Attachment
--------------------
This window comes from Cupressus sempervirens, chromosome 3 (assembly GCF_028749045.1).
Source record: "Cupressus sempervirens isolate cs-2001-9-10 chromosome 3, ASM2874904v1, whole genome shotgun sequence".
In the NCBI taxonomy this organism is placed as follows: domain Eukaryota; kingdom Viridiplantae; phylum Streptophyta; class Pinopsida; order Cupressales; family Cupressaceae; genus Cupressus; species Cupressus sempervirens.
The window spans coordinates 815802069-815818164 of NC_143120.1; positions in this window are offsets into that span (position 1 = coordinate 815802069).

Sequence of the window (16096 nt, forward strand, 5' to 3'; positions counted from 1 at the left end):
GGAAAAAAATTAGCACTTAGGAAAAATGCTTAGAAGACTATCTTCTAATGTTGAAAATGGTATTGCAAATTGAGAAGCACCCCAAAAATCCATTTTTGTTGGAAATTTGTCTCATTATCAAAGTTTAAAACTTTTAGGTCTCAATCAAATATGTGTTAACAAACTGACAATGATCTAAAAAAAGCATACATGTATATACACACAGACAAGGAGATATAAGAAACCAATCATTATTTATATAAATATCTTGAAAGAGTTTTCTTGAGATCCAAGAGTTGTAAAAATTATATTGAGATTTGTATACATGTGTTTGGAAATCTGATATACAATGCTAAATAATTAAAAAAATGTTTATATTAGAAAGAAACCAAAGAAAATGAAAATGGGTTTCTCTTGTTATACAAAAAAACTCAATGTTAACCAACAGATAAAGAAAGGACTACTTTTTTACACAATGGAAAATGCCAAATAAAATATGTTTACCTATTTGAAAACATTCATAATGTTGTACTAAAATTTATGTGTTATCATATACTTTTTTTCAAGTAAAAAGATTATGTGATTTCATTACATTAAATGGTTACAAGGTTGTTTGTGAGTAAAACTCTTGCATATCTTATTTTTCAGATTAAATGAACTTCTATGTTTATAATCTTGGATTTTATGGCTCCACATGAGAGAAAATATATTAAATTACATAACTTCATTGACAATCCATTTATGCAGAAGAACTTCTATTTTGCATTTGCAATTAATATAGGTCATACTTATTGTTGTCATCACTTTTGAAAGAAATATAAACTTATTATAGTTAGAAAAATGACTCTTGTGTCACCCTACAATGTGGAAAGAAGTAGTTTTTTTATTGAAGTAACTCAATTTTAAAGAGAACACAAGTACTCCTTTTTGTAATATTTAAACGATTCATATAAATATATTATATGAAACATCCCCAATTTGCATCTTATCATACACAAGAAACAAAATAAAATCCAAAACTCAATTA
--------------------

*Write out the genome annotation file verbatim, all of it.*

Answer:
This window comes from Cupressus sempervirens, chromosome 3 (assembly GCF_028749045.1).
Source record: "Cupressus sempervirens isolate cs-2001-9-10 chromosome 3, ASM2874904v1, whole genome shotgun sequence".
In the NCBI taxonomy this organism is placed as follows: domain Eukaryota; kingdom Viridiplantae; phylum Streptophyta; class Pinopsida; order Cupressales; family Cupressaceae; genus Cupressus; species Cupressus sempervirens.
The window spans coordinates 815802069-815818164 of NC_143120.1; positions in this window are offsets into that span (position 1 = coordinate 815802069).

Sequence of the window (16096 nt, forward strand, 5' to 3'; positions counted from 1 at the left end):
GGAAAAAAATTAGCACTTAGGAAAAATGCTTAGAAGACTATCTTCTAATGTTGAAAATGGTATTGCAAATTGAGAAGCACCCCAAAAATCCATTTTTGTTGGAAATTTGTCTCATTATCAAAGTTTAAAACTTTTAGGTCTCAATCAAATATGTGTTAACAAACTGACAATGATCTAAAAAAAGCATACATGTATATACACACAGACAAGGAGATATAAGAAACCAATCATTATTTATATAAATATCTTGAAAGAGTTTTCTTGAGATCCAAGAGTTGTAAAAATTATATTGAGATTTGTATACATGTGTTTGGAAATCTGATATACAATGCTAAATAATTAAAAAAATGTTTATATTAGAAAGAAACCAAAGAAAATGAAAATGGGTTTCTCTTGTTATACAAAAAAACTCAATGTTAACCAACAGATAAAGAAAGGACTACTTTTTTACACAATGGAAAATGCCAAATAAAATATGTTTACCTATTTGAAAACATTCATAATGTTGTACTAAAATTTATGTGTTATCATATACTTTTTTTCAAGTAAAAAGATTATGTGATTTCATTACATTAAATGGTTACAAGGTTGTTTGTGAGTAAAACTCTTGCATATCTTATTTTTCAGATTAAATGAACTTCTATGTTTATAATCTTGGATTTTATGGCTCCACATGAGAGAAAATATATTAAATTACATAACTTCATTGACAATCCATTTATGCAGAAGAACTTCTATTTTGCATTTGCAATTAATATAGGTCATACTTATTGTTGTCATCACTTTTGAAAGAAATATAAACTTATTATAGTTAGAAAAATGACTCTTGTGTCACCCTACAATGTGGAAAGAAGTAGTTTTTTTATTGAAGTAACTCAATTTTAAAGAGAACACAAGTACTCCTTTTTGTAATATTTAAACGATTCATATAAATATATTATATGAAACATCCCCAATTTGCATCTTATCATACACAAGAAACAAAATAAAATCCAAAACTCAATTA